Continue Reading Who Spilled the (Kidney) Beans? 11th Circuit Unseals Private Emails in Organ Transplant Dispute

In a case pitting Wasco County, Oregon residents and a newspaper against the City of Dalles, Oregon, a court will decide whether a public interest exception in a state law will mandate the disclosure of potential trade secrets. After a reporter from The Oregonian inquired into Google’s water use, the City of Dalles (“Dalles”) filed a Complaint against both the reporter and the newspaper (the “Defendants”) seeking declaratory relief, requesting that the court declare Google’s water use a trade secret under Oregon’s Public Records Law, ORS 192.311 et seq, and the Oregon Uniform Trade Secrets Act, ORS 646.461 et seq. As described below, the issue is whether Google’s water use is a trade secret, and if so, if the public interest exception, which may permit public disclosure of trade secrets, applies.
Continue Reading City Claims Google’s Water Use Is A Trade Secret and Exempt from Oregon’s Public Records Laws

A recent case from the Sixth Circuit, addressing a source code agreement, highlights the importance of carefully specifying what happens to source code (and the trade secrets therein) after breach of the agreement.  In Epazz, Inc. v. National Quality Assurance USA, Inc.,[1] the Sixth Circuit affirmed the district court’s decision that a software licensee did not misappropriate a trade secret of the licensor when the licensee acquired the source code from an escrow agent, because the plain terms of the license agreement between the two authorized the release if the licensor breached. Further, the licensee did not commit misappropriation by hiring another provider to maintain and further develop the source code, where the license provided “the right . . . to use the . . . Material” upon breach of the agreement.
Continue Reading Untangling a Messy Dispute: No Misappropriation for Trade Secret Use Authorized by Agreement

Illinois employers planning to protect confidential and proprietary trade secret information through the use of non-compete agreements or non-solicitation agreements need to be aware of amendments to the Illinois Freedom to Work Act that will take effect on January 1, 2022.  These changes will institute a number of new requirements designed to restrict the use of non-compete and non-solicitation agreements.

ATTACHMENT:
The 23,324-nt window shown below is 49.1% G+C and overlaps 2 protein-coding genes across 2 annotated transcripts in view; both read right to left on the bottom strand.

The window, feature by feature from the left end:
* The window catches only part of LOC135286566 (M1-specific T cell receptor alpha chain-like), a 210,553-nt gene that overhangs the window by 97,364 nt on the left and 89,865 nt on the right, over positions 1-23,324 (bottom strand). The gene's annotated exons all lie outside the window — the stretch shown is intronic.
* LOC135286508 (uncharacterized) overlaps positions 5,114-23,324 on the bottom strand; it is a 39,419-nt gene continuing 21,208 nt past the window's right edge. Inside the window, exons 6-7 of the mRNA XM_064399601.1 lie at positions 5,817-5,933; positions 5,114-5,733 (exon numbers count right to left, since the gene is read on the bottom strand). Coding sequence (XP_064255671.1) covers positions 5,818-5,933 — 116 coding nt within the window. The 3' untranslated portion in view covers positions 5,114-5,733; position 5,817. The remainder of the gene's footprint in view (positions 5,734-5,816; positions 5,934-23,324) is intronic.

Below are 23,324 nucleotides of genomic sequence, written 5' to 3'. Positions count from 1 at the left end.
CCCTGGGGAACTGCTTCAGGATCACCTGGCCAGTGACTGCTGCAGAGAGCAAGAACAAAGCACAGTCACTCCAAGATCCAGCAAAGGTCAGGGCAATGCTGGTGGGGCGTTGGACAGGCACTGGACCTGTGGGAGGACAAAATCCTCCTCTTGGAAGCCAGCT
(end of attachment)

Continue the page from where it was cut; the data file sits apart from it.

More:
Illinois law currently prohibits employers from requiring that workers earning less than $13 per hour sign non-compete agreements.  That threshold is about to change.  The law will instead prohibit the use of non-competes with workers earning less than $75,000 annually, and the minimum threshold will increase at various pre-determined dates.  The minimum amount will rise to $80,00 per year on January 1, 2027, $85,000 per year on January 1, 2032, and $90,000 per year on January 1, 2037.
Continue Reading Illinois Amends Requirements for Non-Compete Agreements

The Epic Systems Corp. (“Epic”) and Tata Consultancy Services Ltd. (“Tata”) trade secret case concerning damages, and most recently reported by us on September 17, 2020, may continue before the U.S. Supreme Court. Although the case was included in the Supreme Court’s conference schedule on September 27 and October 8, 2021, following those conferences, the Supreme Court has asked the U.S. government to weigh in on whether the Court should grant Epic’s April petition for certiorari.
Continue Reading The Epic Trade Secret Saga Continues – Will the Supreme Court take the case?

In a recent order, a judge in the Western District of North Carolina held that even though Plaintiff filed for a preliminary injunction in the United States, it may also arbitrate the dispute in Switzerland.  This highlights that even with an arbitration agreement in place, trade secret litigation can occur on multiple fronts.
Continue Reading Multi-Front Trade Secret Protection: Moving for Injunction in U.S. Court Does Not Stop Plaintiff from Arbitrating in Switzerland